Roeland Park has asked Mission to consider redrawing its city limits to de-annex a half-acre piece of land divided by Johnson Drive. The land currently within Mission’s limits would connect the property on the north side of the street to the rest of Roeland Park.
Mayor Mike Kelly and city administrator Keith Moody of Roeland Park discussed the city’s request at the Mission community development committee meeting Wednesday.
City limits are often drawn along major dividing lines, such as streets and waterways. After the Kansas Department of Transportation realigned the northeast corner of Johnson Drive at Roe Boulevard, it created a small section — about .7 acres of property — that is divided by Johnson Drive but technically still belongs to the city of Mission.
To simplify the process for future development of the area, Roeland Park has approached Mission to request it to de-annex the property between Johnson Drive and Mission’s city limits. That parcel of land is already part of a 2.7-acre lot owned by Roeland Park.
“Mission and Roeland Park have both been working diligently over multiple years to make this corridor a better reflection of our communities,” Kelly said. “By allowing us to partner in this de-annexation process, we can simplify zoning, plan submittals, reviews and the approval process for development of that property, allowing continued momentum and energy within this area.”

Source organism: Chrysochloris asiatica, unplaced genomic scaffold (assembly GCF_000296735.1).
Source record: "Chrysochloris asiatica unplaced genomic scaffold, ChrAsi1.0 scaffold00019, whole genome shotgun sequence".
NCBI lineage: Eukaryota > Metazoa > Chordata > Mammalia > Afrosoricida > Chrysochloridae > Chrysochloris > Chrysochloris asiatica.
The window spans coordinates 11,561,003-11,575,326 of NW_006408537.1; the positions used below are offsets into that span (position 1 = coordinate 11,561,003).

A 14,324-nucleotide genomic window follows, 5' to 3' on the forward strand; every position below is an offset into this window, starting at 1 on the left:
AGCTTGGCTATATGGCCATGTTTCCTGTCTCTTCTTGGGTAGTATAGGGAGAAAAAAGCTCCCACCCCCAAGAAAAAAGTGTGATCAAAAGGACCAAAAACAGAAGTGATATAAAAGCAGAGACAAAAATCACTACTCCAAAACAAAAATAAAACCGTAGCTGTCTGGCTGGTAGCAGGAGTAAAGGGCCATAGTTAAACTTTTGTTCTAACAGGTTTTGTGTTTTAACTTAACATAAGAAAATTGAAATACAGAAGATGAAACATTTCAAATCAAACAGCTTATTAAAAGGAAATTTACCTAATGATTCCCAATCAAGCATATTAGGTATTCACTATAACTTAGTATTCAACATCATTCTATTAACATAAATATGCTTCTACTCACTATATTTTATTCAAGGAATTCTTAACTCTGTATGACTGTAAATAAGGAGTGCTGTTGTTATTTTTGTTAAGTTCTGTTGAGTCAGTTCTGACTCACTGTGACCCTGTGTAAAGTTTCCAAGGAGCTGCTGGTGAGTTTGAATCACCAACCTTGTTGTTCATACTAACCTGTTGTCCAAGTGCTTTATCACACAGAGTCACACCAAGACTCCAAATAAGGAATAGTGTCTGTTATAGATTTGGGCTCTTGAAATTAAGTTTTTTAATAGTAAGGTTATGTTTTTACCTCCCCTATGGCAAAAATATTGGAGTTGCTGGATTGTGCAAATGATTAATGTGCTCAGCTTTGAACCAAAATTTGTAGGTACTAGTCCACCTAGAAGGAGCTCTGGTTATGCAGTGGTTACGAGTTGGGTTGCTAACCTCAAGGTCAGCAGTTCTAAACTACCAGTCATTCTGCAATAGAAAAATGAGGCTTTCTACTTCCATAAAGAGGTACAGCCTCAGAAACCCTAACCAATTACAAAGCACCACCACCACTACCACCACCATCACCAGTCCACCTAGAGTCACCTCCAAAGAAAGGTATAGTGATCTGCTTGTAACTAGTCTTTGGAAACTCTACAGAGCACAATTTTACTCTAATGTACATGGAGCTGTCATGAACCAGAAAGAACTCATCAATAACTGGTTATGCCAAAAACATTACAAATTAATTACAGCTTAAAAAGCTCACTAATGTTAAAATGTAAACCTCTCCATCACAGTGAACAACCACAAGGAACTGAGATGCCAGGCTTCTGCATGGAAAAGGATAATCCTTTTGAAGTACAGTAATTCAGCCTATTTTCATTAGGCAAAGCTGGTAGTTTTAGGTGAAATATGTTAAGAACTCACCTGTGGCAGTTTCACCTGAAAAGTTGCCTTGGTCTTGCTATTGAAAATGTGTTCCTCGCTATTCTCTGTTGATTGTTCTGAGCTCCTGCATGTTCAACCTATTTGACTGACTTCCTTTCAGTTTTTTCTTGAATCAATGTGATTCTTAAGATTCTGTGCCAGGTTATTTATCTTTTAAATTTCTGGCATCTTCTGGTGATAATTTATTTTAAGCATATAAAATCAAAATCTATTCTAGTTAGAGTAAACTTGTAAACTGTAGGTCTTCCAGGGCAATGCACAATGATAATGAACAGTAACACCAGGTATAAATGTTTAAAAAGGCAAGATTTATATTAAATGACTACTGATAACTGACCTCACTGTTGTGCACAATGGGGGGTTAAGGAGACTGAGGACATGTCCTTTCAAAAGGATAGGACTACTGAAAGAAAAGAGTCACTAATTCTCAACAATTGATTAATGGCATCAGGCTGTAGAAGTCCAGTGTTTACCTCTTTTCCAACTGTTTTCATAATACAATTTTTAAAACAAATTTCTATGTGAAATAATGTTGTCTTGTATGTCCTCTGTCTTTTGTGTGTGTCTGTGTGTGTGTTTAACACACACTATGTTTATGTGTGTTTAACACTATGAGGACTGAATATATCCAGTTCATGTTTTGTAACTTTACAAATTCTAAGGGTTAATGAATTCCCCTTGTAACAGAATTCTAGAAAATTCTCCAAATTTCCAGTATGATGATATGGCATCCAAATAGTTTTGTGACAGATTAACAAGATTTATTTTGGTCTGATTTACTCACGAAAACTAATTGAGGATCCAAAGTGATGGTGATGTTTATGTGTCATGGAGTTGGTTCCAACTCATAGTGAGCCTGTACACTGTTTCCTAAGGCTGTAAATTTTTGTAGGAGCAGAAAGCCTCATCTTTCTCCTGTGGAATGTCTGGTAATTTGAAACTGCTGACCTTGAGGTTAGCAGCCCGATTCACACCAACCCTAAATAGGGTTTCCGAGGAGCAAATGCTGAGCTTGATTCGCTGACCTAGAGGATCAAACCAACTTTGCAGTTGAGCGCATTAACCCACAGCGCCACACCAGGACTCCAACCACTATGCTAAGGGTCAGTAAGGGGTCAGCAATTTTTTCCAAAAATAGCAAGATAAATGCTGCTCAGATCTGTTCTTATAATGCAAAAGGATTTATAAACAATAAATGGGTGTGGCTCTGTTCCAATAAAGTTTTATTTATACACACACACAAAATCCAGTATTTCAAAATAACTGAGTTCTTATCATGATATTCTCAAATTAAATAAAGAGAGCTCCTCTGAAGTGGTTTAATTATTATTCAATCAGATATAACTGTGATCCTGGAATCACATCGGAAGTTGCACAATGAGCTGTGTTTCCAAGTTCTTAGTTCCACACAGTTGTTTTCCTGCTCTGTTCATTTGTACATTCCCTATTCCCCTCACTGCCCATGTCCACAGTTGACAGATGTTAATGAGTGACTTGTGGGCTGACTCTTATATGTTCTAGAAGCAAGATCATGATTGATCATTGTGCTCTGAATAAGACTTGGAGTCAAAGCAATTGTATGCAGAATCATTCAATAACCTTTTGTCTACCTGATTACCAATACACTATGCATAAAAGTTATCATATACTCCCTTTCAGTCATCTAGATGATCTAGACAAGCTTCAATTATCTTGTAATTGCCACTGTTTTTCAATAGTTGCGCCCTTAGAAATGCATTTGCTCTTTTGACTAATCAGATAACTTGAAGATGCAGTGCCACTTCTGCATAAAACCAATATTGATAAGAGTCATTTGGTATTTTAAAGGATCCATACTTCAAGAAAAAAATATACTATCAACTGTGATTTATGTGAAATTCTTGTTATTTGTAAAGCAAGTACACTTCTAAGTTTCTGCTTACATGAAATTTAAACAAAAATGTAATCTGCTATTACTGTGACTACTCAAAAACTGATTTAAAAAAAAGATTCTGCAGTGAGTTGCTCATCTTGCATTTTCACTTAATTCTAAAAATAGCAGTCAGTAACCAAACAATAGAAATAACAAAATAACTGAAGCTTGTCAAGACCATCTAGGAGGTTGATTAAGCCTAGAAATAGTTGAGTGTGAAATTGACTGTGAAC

Kelly wrote in a Nov. 1 letter to the city of Mission that the change “would allow the entire parcel owned by Roeland Park to be within its own municipal boundaries.”
Here is the proposed change:
“The process to de-annex the parcel from Mission and annex it into Roeland Park is straight forward,” he wrote, adding that future developers would only require project approval from one city instead of two.
Kelly mentioned recent developments in the area, including Commerce Bank and a small St. Luke’s hospital, as well as a new Planning Sustainable Places grant from the Mid-America Regional Council for Roeland Park to develop the “bookends” of the Roe Boulevard corridor.
Additionally, Mission Gateway is in development on the south side of Johnson Drive near the parcel of land in question.
No addresses or land sales would change as a result of the change, Kelly added.
If the annexation process takes place, then the traffic signal at Johnson Drive and Roe Boulevard would be 50 percent within each of the city’s boundaries. As a result, Roeland Park will take on half of the financial responsibility for the traffic signal, according to the Nov. 1 letter. Total annual costs are about $36,000.
During the discussion at the Wednesday committee meeting, Mission councilmember Sollie Flora asked if Mission’s interlocal agreement with Roeland Park would continue so that Mission could still have input on future development of the property. Mission city administrator Laura Smith confirmed that the interlocal agreement would continue.
Smith added that Roeland Park has agreed to help pay for costs of de-annexation, roughly $7,500.
Councilmember Debbie Kring said she wanted to see a list of pros and cons of de-annexation before deciding anything.
The Mission city staff will continue discussions with Roeland Park on next steps for discussing de-annexation of the property and revisit the subject with the Mission council at a later date.